Learning that you or someone you love has cancer usually gives you a feeling that your world is being turned upside down. Everything in life may suddenly feel out of control. This is because you did not choose cancer. Your initial thoughts may be "How could this have happened to me?" and "How will I get through this?" A cancer diagnosis is shocking and overwhelming. However, the prognosis of certain cancers continues to improve and the chance of being cured continues to increase.

Coping with the diagnosis:

Some practical things that you can do to help during this time include the following:

  • Learn as much as possible about your disease. At times, ignorance or a lack of understanding is your worst enemy. Arm yourself with information in order to lessen frustration. Do not hesitate to ask questions about your disease. You may wish to keep a notebook with all of the medical records and information about your diagnosis; sometimes, you can be too numb or too upset while at the hospital or doctor's office and realize later that you forgot everything the physician had said.

  • Keep a journal of your feelings about your disease and the impact on your life. As time goes on, you may be able to look back and see that things are improving.

  • Learn about your health benefits so that you understand what expenses will be covered by insurance.

  • Continue doing at least some of your usual, daily activities. You will still have grocery shopping, laundry, and going through the mail to do on a daily or weekly basis. Having some of these "regular" activities will help you cope and feel more in control.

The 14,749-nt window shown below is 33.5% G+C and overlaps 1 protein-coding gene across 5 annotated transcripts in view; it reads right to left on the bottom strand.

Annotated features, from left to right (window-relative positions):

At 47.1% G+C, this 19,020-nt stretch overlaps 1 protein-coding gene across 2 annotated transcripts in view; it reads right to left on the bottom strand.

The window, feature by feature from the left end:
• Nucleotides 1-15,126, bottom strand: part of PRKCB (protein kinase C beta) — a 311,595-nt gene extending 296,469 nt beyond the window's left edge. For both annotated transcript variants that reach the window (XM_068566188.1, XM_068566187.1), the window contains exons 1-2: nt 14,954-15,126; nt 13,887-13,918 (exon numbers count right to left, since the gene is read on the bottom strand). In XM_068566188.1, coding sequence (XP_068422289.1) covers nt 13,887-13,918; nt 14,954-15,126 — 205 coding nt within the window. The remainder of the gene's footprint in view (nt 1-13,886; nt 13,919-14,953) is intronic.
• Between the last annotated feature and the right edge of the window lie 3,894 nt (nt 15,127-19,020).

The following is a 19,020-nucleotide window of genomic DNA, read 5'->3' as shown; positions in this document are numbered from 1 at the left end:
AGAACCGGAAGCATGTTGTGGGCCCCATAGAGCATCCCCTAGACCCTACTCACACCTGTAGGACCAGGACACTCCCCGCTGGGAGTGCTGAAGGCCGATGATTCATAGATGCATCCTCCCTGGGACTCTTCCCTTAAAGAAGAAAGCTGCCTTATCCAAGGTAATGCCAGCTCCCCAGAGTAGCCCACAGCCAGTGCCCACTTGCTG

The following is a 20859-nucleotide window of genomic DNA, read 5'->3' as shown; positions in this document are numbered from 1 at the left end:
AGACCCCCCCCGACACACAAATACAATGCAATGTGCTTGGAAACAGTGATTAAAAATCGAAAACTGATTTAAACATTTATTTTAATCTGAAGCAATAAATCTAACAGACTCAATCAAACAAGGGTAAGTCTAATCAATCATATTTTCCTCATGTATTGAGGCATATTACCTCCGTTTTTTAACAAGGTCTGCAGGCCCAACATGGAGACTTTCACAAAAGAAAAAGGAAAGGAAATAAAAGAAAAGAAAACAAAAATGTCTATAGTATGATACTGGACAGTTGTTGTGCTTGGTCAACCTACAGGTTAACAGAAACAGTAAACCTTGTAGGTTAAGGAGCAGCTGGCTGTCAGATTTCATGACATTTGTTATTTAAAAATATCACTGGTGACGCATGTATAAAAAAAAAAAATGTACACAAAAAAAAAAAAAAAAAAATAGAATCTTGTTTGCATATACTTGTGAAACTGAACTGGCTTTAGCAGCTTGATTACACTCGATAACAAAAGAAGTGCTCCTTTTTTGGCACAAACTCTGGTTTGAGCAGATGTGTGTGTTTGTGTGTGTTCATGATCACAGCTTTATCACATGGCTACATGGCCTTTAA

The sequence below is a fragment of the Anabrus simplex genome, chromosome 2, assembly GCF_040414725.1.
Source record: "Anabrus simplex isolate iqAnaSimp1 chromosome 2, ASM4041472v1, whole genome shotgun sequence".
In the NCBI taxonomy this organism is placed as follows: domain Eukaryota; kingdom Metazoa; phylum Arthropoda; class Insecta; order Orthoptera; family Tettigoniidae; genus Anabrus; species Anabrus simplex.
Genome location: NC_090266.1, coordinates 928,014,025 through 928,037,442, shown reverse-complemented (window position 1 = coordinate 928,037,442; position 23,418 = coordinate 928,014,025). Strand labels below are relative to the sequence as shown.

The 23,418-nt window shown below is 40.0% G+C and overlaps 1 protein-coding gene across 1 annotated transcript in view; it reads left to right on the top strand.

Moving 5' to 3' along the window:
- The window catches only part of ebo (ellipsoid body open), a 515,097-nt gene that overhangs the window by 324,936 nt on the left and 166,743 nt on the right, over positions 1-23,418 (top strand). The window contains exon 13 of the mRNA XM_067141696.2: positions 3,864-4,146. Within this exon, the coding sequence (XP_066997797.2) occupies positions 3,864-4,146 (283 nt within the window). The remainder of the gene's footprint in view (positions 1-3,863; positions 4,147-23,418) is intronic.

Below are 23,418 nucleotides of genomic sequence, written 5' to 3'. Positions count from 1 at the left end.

• Take care of your family relationships. Although your primary focus is on your cancer, it is important to also spend time as you normally would with your family, friends, and spouse. It is healthy to have fun together. Relieving stress and strengthening family relationships will allow you to cope better with your disease.

  • Utilize the support groups in the area, as well as national support groups and their resources. Find out about supportive services available at the hospital to help you cope, such as the availability of social workers and/or meeting with other families. Do not be afraid to ask for help. Each family's need for support is unique. Friends and family members will often ask, "Is there anything I can do to help?" Consider saying "yes" to this question and ask them to pick up your groceries, help with the laundry or housecleaning, pick up your children from their extracurricular activities, or make dinner. "Assigning" a friend or family member something to do to help you will also help them feel like they are contributing.

  • Avoid emotionally draining situations. Sometimes, well-meaning friends and family members will say the worst possible thing at the time of a cancer diagnosis. They truly want to help or be supportive, but sometimes do not know how to respond. Their words may hurt you or disappoint you, even though that was not their intention. You must realize that people will not know what your needs are unless you tell them. Sometimes, it is simply easier to be forthright and tell someone "I would just like you to sit quietly with me and keep me company" or "I need to spend some time alone right now." Do not be afraid to express your needs during this time.

    Other people may want to talk to you about their experiences with cancer. They may believe that they are being helpful to you, but instead may be making your situation feel even more overwhelming. It is important for you to avoid these discussions if they are not helping you. It is healthy to be "selfish" and ask for what you need, as well as what you do not need during this time.

  • Share what you have learned. You will have important knowledge and skills that you learn as you experience your illness. You could help others and their families by sharing your experiences in a support group or other setting.

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Which of the following is not a common symptom of lung cancer?